While Bill was working as a pediatrician – and later designing an electronic records system for the IHS – Nancy taught at the Navajo Diné Community College and worked as a distance education instructor for grad students of Northern Arizona University. There’s admiration in her voice as she says, “I had students who were Head Start teachers who would get up at 4:30 to water the stock. They took care of grandma’s breakfast and fed their own kids. They would drive the bus, pick up Head Start kids from around the reservation, fix breakfast for them, teach them during the school day and get them back home by about 3:30. Then it was time to feed and water the sheep, goats and cows and fix dinner for their own children and families. After all that, they would come to my class! I would shake my head thinking that I couldn’t do all that, especially with no running water and no electricity!”
“The Navajos have a matriarchal society and women are expected to provide leadership,” she says. “I was inspired by the women in my classes and from the clinic. They were strong. Physically, yes, but also strong in taking care of extended family. They are just strong women.”
Nancy, who was the spark behind inviting a Roaring Fork Lifestyle reporter to “talk story,” turns out to be an accomplished professional storyteller herself. Among the 15 books published under her byline are a number of award-winning children’s books: The Navajo Year, Walk Through Many Seasons was named Arizona Book of the Year and Warriors in the Crossfire, a novel about a young boy’s experience on the island of Saipan during World War II, was chosen Colorado Book of the Year. Her newest book, Cowboy Up, Ride the Navajo Rodeo, has been named a Junior Library Guild Selection. Nancy is “mostly retired” but teaches a writing workshop at Colorado Mountain College when she is not writing books.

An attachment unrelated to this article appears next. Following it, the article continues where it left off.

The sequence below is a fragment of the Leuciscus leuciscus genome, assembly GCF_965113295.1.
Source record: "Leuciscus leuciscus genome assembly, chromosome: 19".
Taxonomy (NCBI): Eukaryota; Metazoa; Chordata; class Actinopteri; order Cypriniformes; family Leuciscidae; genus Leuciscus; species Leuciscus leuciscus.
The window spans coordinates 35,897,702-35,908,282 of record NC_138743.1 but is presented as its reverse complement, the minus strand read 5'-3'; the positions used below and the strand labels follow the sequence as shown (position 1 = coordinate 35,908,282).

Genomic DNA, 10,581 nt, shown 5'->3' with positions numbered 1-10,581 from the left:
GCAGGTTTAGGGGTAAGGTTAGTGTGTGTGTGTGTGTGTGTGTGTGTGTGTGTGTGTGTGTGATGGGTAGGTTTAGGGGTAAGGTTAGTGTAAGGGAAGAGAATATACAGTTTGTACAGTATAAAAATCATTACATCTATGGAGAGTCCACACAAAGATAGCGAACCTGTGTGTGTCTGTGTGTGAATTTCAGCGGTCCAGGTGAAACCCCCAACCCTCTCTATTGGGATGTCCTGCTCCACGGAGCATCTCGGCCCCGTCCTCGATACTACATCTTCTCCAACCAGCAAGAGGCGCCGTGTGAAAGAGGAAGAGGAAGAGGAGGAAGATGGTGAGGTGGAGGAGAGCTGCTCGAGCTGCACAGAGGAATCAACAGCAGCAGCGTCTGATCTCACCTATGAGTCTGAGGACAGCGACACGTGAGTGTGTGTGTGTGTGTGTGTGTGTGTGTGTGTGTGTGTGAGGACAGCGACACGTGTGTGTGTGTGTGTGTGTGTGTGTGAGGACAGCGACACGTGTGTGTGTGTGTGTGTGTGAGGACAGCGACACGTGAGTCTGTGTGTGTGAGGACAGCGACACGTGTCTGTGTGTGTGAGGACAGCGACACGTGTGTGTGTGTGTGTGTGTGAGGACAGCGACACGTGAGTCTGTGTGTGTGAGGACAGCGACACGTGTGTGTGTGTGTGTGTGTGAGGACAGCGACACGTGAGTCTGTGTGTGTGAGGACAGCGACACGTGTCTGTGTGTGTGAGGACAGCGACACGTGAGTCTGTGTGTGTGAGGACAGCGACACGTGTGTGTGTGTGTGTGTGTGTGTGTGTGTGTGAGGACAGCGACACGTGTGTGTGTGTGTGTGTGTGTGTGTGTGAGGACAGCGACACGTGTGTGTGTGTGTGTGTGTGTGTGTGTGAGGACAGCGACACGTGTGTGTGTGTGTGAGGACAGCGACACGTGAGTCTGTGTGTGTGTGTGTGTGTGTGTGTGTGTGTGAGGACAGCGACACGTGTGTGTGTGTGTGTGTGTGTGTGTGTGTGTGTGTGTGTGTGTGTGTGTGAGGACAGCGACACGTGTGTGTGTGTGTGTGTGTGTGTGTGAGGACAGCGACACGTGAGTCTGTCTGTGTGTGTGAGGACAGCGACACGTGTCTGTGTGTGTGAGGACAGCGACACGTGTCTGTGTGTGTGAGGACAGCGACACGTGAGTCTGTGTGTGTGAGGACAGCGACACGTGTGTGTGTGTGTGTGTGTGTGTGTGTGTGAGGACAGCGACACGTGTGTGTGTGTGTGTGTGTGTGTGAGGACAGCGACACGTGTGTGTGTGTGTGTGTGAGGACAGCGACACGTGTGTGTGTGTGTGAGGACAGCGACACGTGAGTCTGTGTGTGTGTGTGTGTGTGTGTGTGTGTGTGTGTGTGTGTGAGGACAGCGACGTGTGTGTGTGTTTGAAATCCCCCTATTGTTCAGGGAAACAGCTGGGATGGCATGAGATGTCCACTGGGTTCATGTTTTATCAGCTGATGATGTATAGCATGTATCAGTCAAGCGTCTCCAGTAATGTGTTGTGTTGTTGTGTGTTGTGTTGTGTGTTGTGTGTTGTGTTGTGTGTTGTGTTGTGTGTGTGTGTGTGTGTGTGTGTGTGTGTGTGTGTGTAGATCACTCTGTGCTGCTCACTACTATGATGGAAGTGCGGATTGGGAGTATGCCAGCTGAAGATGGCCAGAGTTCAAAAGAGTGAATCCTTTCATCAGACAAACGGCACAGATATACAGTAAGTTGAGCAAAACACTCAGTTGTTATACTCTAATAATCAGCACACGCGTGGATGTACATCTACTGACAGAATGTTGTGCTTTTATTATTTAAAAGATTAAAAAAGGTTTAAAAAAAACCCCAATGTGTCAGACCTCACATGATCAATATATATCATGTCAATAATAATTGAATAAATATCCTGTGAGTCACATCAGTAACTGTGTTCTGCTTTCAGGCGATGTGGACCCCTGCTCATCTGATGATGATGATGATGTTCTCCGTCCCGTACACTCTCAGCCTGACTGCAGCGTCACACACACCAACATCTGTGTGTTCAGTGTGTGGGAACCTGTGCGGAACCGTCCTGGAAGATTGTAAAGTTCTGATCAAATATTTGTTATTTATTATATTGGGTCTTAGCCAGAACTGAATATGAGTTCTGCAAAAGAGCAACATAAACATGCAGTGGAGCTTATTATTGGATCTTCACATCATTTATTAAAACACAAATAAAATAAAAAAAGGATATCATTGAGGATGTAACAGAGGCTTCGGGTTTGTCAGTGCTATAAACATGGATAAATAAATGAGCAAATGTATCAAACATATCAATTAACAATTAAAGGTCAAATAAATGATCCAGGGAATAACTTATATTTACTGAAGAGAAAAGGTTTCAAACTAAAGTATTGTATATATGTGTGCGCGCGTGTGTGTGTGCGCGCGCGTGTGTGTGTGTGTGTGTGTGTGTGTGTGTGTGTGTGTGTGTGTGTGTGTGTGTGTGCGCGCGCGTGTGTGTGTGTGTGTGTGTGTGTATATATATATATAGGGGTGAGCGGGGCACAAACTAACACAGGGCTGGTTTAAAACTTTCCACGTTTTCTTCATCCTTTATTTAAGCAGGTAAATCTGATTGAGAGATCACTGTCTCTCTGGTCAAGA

Nancy and Bill met in high school, then attended the University of Minnesota, where she earned a Ph.D. in psychology and he was in medical school. At that point, Nancy had already completed an undergraduate degree in psychology in Beloit, Wisconsin, and Bill had a degree in chemical engineering from the University of Illinois in Champaign-Urbana.
It was probably that engineering degree that got him involved with computerizing electronic health records. “Because of my engineering background, when the IHS first started with electronic records, around 2000, I was asked to help,” he says. “I got more involved as I moved toward retirement. It was a good fit.
Flood says that the project used the Veterans Administration’s system as a starting point. “The data didn’t quite fit,” he chuckles. “There were few women or children in the VA, and we didn’t need a date of deployment, but we worked from there…” Nancy jumps in and says, “Bill won’t toot his horn, but I will! He was invited to the White House to talk about all this!”
The records system that Bill helped develop has become the model for the nationwide American Indian Health system, and Flood, who works half-time from his Glenwood Springs home, was recently invited to give a presentation about it at a White House conference on the use of technology in medicine. The invitation came from President Obama.
Bill modestly deflects Nancy’s enthusiasm with a gentle smile. “The idea was to go and share input and ideas. We were chosen, and it was a compliment.”
“Now, he adds, “it is time to be back in Glenwood Springs.” Nancy agrees, “It feels good to be home.”